To Know the Lord
Servants All-The Chuck Colson Center for Christian Worldview

Servants All (2)

For what can be known about God is plain to them, because God has shown it to them. For his invisible attributes, namely, his eternal power and divine nature, have been clearly perceived, ever since the creation of the world, in the things that have been made.
Romans 1:19, 20

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The entire, vast cosmos has come into being and is held in place by the power of the Word of God. Jesus Christ, enthroned at the Father’s right hand, rules like an officer over all that is, bending it to accomplish His purposes in building His Church. Which means the creation exists to serve the needs of those who have been redeemed by Jesus Christ, and chief among those needs is that of knowing the Lord and loving Him more.

Paul explains that unbelieving men do not find God in the cosmos. The reason is simple: they choose not to. And, being stubborn in heart and ungrateful toward God, they turn from Him to their own schemes and plans, thus incurring His wrath (Eccl. 7:29; Rom. 1:18-32). But this must not be the case with the Lord’s redeemed. We who have come to know Jesus Christ and who believe His Word must take the Scripture seriously when it tells us that we may know, seek, and love the Lord by turning to the works of creation.

The glory of God is everywhere waiting to make itself known to us in the creation (Ps. 19:1-4). The works of the Lord – all that creating and sustaining, day by day, year-in and year-out – are testifying to us about the Lord Himself, so that, by carefully observing the cosmos in all its particulars we may learn more about the God Who made and sustains it. The Scriptures tell us that the works of creation declare the splendor, majesty, wonder, goodness, and greatness of God (Ps. 145:5-7). They speak of His glory, testify to His power, and emphasize the reality of His rule over all that He has created (Ps. 145:10-12). We can learn much about the Lord through our study of His Word; however, that same Word emphasizes that it is equally important that we give ourselves to the study of God’s works in creation. Job’s failure to pay attention to the evidence of God in the creation drew a stern rebuke from the Lord (Job 38-41); does the same rebuke await many of us?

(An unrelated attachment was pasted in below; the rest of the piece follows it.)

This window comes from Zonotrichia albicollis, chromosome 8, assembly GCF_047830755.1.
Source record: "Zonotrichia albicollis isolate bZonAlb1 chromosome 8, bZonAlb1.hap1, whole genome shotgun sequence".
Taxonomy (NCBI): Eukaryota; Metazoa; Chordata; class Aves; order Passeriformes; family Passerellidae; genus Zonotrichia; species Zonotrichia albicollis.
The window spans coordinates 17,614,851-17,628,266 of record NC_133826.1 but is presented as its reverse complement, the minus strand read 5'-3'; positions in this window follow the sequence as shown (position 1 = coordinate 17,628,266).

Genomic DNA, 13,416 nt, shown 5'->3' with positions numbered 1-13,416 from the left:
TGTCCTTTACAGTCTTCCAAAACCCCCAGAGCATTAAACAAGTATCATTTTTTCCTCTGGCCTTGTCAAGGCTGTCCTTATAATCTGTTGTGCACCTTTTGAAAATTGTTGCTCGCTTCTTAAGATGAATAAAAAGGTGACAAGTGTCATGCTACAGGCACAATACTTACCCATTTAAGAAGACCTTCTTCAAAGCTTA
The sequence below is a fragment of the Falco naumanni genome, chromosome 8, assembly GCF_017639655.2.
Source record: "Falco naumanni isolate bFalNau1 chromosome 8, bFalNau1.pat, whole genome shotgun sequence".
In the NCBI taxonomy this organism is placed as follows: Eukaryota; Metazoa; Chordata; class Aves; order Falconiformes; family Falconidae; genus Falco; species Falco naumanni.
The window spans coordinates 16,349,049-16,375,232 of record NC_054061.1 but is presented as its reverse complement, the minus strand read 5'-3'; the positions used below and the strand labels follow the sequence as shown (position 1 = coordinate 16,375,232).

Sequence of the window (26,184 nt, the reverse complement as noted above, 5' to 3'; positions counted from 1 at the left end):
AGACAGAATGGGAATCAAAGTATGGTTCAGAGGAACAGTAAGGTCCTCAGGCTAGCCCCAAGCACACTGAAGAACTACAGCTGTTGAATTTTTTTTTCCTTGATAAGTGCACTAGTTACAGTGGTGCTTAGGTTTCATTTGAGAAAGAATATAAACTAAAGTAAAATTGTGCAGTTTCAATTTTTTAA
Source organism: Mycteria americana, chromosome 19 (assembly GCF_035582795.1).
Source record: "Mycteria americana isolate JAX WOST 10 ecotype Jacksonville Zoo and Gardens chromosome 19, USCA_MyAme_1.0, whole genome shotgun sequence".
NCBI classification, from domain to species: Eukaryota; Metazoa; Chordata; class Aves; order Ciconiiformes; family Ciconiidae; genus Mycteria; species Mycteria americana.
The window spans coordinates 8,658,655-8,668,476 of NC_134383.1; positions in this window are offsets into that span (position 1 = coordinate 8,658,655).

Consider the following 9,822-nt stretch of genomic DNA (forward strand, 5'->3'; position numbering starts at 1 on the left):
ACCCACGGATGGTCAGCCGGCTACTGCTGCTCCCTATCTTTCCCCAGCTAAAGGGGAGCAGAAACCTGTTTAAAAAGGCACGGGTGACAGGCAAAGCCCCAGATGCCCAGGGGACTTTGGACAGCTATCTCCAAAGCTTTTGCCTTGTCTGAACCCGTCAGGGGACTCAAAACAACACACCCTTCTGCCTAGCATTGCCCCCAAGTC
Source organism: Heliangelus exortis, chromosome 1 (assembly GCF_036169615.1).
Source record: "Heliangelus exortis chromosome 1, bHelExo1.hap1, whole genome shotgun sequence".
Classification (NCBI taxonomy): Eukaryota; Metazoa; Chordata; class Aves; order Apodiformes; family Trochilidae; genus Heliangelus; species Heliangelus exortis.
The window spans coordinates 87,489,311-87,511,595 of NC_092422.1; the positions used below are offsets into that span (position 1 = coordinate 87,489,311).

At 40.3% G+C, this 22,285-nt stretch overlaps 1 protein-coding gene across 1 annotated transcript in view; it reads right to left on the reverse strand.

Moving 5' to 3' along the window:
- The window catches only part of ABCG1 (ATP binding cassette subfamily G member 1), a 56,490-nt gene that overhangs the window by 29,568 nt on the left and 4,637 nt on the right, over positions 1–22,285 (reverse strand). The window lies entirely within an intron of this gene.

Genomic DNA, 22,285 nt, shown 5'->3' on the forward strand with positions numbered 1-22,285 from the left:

What will encourage us to take more seriously the study of creation? For many of us, perhaps, the science courses we took in school were the last time we ever thought seriously about the creation and its workings. Most of us take the world for granted; having never learned how to ponder or study it, we find it useful as a staging-ground for our daily existence, and not much else.

But once we get our minds around the idea that, in every aspect and facet of the vast cosmos, God is speaking to us of His glory and beckoning us to seek, know, and love Him through the works of His hands, we will see our love for the creation begin to grow in new ways. The psalmist declares, “Great are the works of the LORD, studied by all who delight in them” (Ps. 111:2). We will delight in the creation when we understand that God has made it in order to help us know Him. When we delight in the cosmos like this, we will begin to study it in earnest, thus enabling it to fulfill this most fundamental aspect of its reason for being.

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Unless otherwise indicated, all Scripture references are from The Holy Bible, English Standard Version, copyright 2001by Crossway Bibles, a division of Good News Publishers. Used by permission. All rights reserved.

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